Logan and Bryan’s Mission to Rewrite the School System: SD

This quarter, our project tackles the challenge of getting today’s youth involved in the maker movement. Kids have so much potential and creativity inside of them, but unfortunately lack a sufficient outlet to explore what they are capable of; that is why we have decided to create an enhanced educational facility for kids between the ages of 5 and 14. Our new school will have everything that is expected in today’s curriculum (e.g. math, science, history, english), but what makes it unique is its reintroduction to the industrial arts. We want to revive and highlight the programs that seem to be lost due to the standardization of today’s education. For example, our building will encourage the incorporation of wood shop, metal shop, digital fabrication, and basic hands on construction in everyday work. We want to provide an unforgettable school experience for today’s children. In order to get the public interacting with the building, a public gallery program has been placed on the street level on the east side of the building. This gallery will be a space where the students can put their projects on display for the public to see. The public will be able to interact and view students work, giving them a sense of what happens inside of the building. Finally our housing program; this section of our building is much more private and separated from the rest in order to disguise the fact that our tenants are living at the school. We are requiring that those who live in our building have some sort of affiliation with the school (for security reasons); this could include a student and their parents, a single teacher, an employee and their spouse, etc. Ultimately we wanted to create multiple unit options to accommodate different sizes of families.20170502_14593520170502_150033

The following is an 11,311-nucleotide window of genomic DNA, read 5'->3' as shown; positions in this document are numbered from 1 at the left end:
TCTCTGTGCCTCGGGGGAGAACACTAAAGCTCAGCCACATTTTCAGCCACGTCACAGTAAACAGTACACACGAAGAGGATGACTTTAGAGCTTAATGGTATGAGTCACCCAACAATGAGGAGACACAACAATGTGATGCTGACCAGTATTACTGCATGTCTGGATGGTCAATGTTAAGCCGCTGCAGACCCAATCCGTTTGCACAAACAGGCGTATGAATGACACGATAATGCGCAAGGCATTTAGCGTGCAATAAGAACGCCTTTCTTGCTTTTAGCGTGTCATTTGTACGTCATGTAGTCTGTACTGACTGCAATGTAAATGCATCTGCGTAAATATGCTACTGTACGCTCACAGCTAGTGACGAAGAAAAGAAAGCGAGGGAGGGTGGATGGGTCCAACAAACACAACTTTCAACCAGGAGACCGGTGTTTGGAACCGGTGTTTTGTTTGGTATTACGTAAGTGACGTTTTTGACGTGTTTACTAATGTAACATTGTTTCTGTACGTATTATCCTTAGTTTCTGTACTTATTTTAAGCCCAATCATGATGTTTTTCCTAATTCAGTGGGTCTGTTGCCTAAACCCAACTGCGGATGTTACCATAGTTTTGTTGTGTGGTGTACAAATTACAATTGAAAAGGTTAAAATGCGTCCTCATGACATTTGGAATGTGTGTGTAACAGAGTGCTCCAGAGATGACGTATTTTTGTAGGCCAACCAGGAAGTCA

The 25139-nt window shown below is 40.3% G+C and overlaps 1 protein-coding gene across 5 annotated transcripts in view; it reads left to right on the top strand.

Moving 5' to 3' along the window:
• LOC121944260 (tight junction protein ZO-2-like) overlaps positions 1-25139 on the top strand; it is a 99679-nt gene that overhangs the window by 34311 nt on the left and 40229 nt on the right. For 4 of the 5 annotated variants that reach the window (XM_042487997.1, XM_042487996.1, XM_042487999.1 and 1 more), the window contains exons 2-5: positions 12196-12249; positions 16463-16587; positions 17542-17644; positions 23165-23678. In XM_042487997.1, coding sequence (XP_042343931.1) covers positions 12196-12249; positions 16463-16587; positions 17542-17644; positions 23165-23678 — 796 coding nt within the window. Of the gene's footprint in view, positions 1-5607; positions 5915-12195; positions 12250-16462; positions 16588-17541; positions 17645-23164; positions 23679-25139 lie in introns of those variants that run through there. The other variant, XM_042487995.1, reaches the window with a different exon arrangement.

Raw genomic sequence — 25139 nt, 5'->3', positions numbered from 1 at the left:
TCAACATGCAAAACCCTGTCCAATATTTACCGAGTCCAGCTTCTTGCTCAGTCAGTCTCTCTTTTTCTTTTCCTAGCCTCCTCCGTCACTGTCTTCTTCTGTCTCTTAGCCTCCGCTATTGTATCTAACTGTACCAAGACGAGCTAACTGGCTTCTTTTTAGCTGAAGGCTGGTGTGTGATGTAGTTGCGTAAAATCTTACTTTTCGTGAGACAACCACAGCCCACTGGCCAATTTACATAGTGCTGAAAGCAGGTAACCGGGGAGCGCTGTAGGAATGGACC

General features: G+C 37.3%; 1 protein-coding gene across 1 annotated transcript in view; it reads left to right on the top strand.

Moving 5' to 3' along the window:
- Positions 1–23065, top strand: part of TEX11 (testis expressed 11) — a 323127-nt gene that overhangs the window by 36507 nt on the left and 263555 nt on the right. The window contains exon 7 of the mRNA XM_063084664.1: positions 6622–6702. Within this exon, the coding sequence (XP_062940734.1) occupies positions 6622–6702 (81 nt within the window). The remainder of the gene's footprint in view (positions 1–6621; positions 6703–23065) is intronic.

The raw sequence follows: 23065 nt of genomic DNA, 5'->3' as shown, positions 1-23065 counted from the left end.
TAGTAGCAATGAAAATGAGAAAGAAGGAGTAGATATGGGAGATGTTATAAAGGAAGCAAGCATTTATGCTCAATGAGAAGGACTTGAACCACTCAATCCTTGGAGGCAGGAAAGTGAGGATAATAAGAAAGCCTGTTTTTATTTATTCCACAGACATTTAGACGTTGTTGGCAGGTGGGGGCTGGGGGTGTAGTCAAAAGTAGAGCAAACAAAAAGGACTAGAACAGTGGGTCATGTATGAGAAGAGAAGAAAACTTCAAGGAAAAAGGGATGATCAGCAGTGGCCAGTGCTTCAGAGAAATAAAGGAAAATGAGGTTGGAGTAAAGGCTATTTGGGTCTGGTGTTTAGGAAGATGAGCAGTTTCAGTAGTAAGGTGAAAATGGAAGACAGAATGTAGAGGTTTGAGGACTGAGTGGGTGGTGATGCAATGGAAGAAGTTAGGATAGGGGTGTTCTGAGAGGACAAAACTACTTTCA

We started our design process off by focusing programmatically. We made a list of what we thought should go into our building, which rooms should have a connection between them, public v. private spaces, etc. Once we had a fairly good idea, we created small program models to see where things would fit best.

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Once we moved past the program into architectural language, we hit the ground running with the idea of the oblique. We both agreed that this idea of shifting the walls to an angle would allow for a new form of circulation and a great opportunity for creative visual connections between spaces. This is where our amphitheater language came from. Our building houses many of these types of amphitheaters to act as both a circulation point but also a gathering space for the students to interact in.20170502_174659

The idea of the oblique can be shown in this cluster chunk model. The angles create new spaces above and below.20170502_15231520170502_15224020170502_152810

The next step in our process was floor plan development and attempting to integrate structure and form. We spent a lot of time iterating and reiterating floor plan layouts until we found the right spot for programs; we made sure to incorporate double height spaces as visual connection points and our amphitheaters as vertical circulation moments. Our structure originally was very rigid and rectilinear, however when we decided to emphasize the oblique, we wanted to move to more of a diagonal structure grid.fc88c6992814c74cfcf21c26ef63e0a6ryerson_library_wideviewdiagram model 2